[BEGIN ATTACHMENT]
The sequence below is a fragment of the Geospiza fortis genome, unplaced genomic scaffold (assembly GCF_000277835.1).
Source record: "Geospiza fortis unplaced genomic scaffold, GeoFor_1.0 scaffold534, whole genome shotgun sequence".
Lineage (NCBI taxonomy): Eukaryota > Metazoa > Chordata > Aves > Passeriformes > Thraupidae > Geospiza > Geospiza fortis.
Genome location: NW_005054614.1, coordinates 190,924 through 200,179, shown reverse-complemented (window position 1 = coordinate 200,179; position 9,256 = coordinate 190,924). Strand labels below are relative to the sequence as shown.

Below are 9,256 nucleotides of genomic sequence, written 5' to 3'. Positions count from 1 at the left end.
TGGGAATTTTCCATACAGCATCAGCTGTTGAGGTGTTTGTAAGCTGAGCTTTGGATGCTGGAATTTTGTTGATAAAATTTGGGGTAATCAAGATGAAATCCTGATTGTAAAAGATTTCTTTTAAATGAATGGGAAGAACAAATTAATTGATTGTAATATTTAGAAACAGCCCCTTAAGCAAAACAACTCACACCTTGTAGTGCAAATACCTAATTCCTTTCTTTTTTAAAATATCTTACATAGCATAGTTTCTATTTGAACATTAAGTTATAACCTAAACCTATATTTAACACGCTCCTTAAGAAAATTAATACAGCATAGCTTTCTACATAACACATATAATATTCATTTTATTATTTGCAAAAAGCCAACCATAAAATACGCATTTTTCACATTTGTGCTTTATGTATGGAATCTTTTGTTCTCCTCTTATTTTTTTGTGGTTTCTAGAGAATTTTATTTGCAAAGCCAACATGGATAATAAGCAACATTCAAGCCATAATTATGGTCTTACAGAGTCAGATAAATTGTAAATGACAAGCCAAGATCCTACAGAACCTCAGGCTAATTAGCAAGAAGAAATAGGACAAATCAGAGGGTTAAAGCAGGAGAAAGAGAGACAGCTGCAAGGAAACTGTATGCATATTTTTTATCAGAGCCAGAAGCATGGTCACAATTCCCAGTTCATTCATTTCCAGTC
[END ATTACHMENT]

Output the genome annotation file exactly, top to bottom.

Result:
The sequence below is a fragment of the Geospiza fortis genome, unplaced genomic scaffold (assembly GCF_000277835.1).
Source record: "Geospiza fortis unplaced genomic scaffold, GeoFor_1.0 scaffold534, whole genome shotgun sequence".
Lineage (NCBI taxonomy): Eukaryota > Metazoa > Chordata > Aves > Passeriformes > Thraupidae > Geospiza > Geospiza fortis.
Genome location: NW_005054614.1, coordinates 190,924 through 200,179, shown reverse-complemented (window position 1 = coordinate 200,179; position 9,256 = coordinate 190,924). Strand labels below are relative to the sequence as shown.

Below are 9,256 nucleotides of genomic sequence, written 5' to 3'. Positions count from 1 at the left end.
TGGGAATTTTCCATACAGCATCAGCTGTTGAGGTGTTTGTAAGCTGAGCTTTGGATGCTGGAATTTTGTTGATAAAATTTGGGGTAATCAAGATGAAATCCTGATTGTAAAAGATTTCTTTTAAATGAATGGGAAGAACAAATTAATTGATTGTAATATTTAGAAACAGCCCCTTAAGCAAAACAACTCACACCTTGTAGTGCAAATACCTAATTCCTTTCTTTTTTAAAATATCTTACATAGCATAGTTTCTATTTGAACATTAAGTTATAACCTAAACCTATATTTAACACGCTCCTTAAGAAAATTAATACAGCATAGCTTTCTACATAACACATATAATATTCATTTTATTATTTGCAAAAAGCCAACCATAAAATACGCATTTTTCACATTTGTGCTTTATGTATGGAATCTTTTGTTCTCCTCTTATTTTTTTGTGGTTTCTAGAGAATTTTATTTGCAAAGCCAACATGGATAATAAGCAACATTCAAGCCATAATTATGGTCTTACAGAGTCAGATAAATTGTAAATGACAAGCCAAGATCCTACAGAACCTCAGGCTAATTAGCAAGAAGAAATAGGACAAATCAGAGGGTTAAAGCAGGAGAAAGAGAGACAGCTGCAAGGAAACTGTATGCATATTTTTTATCAGAGCCAGAAGCATGGTCACAATTCCCAGTTCATTCATTTCCAGTC